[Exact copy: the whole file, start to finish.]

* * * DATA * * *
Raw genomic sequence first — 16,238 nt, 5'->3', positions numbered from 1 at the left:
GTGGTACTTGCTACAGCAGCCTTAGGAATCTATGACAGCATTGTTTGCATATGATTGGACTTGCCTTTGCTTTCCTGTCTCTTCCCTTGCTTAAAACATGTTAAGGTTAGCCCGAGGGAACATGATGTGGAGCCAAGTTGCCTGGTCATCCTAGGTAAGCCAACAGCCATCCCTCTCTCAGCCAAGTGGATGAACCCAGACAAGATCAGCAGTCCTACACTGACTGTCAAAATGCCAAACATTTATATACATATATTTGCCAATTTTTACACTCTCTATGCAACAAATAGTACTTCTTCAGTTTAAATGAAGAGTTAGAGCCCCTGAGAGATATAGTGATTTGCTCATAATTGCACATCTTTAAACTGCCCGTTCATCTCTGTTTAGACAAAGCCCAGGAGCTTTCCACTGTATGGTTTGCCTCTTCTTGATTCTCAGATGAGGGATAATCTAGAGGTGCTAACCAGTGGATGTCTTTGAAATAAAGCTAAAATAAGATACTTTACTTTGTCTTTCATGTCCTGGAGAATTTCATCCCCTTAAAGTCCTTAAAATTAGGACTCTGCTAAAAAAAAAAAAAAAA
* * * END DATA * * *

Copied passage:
Raw genomic sequence first — 16,238 nt, 5'->3', positions numbered from 1 at the left:
GTGGTACTTGCTACAGCAGCCTTAGGAATCTATGACAGCATTGTTTGCATATGATTGGACTTGCCTTTGCTTTCCTGTCTCTTCCCTTGCTTAAAACATGTTAAGGTTAGCCCGAGGGAACATGATGTGGAGCCAAGTTGCCTGGTCATCCTAGGTAAGCCAACAGCCATCCCTCTCTCAGCCAAGTGGATGAACCCAGACAAGATCAGCAGTCCTACACTGACTGTCAAAATGCCAAACATTTATATACATATATTTGCCAATTTTTACACTCTCTATGCAACAAATAGTACTTCTTCAGTTTAAATGAAGAGTTAGAGCCCCTGAGAGATATAGTGATTTGCTCATAATTGCACATCTTTAAACTGCCCGTTCATCTCTGTTTAGACAAAGCCCAGGAGCTTTCCACTGTATGGTTTGCCTCTTCTTGATTCTCAGATGAGGGATAATCTAGAGGTGCTAACCAGTGGATGTCTTTGAAATAAAGCTAAAATAAGATACTTTACTTTGTCTTTCATGTCCTGGAGAATTTCATCCCCTTAAAGTCCTTAAAATTAGGACTCTGCTAAAAAAAAAAAAAAAA